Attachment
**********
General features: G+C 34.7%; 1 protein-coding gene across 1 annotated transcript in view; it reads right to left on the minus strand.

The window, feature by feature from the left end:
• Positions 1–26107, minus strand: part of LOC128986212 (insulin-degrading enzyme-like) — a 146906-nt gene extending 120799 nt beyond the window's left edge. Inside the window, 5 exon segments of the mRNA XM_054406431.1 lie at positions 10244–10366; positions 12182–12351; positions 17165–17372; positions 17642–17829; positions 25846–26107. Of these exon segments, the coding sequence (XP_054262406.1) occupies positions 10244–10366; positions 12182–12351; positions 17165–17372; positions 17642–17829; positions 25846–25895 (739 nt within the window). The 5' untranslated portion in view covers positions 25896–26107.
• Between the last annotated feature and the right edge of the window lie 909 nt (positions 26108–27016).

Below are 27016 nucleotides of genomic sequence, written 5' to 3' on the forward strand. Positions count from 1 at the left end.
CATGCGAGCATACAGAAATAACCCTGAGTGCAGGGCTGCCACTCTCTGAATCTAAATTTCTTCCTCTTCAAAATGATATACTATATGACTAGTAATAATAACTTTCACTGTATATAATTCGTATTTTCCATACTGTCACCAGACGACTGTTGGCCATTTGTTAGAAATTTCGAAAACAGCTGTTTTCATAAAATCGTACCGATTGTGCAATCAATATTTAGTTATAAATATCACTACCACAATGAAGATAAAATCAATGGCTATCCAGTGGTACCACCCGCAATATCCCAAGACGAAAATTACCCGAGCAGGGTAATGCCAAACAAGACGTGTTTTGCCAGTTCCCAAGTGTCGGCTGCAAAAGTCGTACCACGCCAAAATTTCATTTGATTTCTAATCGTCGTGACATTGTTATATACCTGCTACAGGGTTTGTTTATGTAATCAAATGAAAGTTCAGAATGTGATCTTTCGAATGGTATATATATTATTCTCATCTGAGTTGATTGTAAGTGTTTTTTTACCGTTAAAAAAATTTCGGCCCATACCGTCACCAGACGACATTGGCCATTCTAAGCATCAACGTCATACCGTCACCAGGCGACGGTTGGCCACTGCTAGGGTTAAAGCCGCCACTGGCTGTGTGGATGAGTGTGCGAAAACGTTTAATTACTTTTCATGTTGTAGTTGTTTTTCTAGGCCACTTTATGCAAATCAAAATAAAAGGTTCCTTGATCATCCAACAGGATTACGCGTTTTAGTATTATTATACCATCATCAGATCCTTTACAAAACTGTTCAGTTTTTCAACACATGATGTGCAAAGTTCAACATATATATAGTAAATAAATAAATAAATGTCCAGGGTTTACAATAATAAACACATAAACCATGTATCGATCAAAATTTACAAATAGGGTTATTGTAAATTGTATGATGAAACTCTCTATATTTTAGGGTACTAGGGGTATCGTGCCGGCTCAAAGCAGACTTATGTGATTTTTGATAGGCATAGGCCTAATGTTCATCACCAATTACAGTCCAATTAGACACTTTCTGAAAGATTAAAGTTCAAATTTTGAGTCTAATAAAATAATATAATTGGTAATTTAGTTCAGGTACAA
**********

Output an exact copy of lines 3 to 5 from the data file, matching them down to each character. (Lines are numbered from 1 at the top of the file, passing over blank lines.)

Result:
• Positions 1–26107, minus strand: part of LOC128986212 (insulin-degrading enzyme-like) — a 146906-nt gene extending 120799 nt beyond the window's left edge. Inside the window, 5 exon segments of the mRNA XM_054406431.1 lie at positions 10244–10366; positions 12182–12351; positions 17165–17372; positions 17642–17829; positions 25846–26107. Of these exon segments, the coding sequence (XP_054262406.1) occupies positions 10244–10366; positions 12182–12351; positions 17165–17372; positions 17642–17829; positions 25846–25895 (739 nt within the window). The 5' untranslated portion in view covers positions 25896–26107.
• Between the last annotated feature and the right edge of the window lie 909 nt (positions 26108–27016).

Below are 27016 nucleotides of genomic sequence, written 5' to 3' on the forward strand. Positions count from 1 at the left end.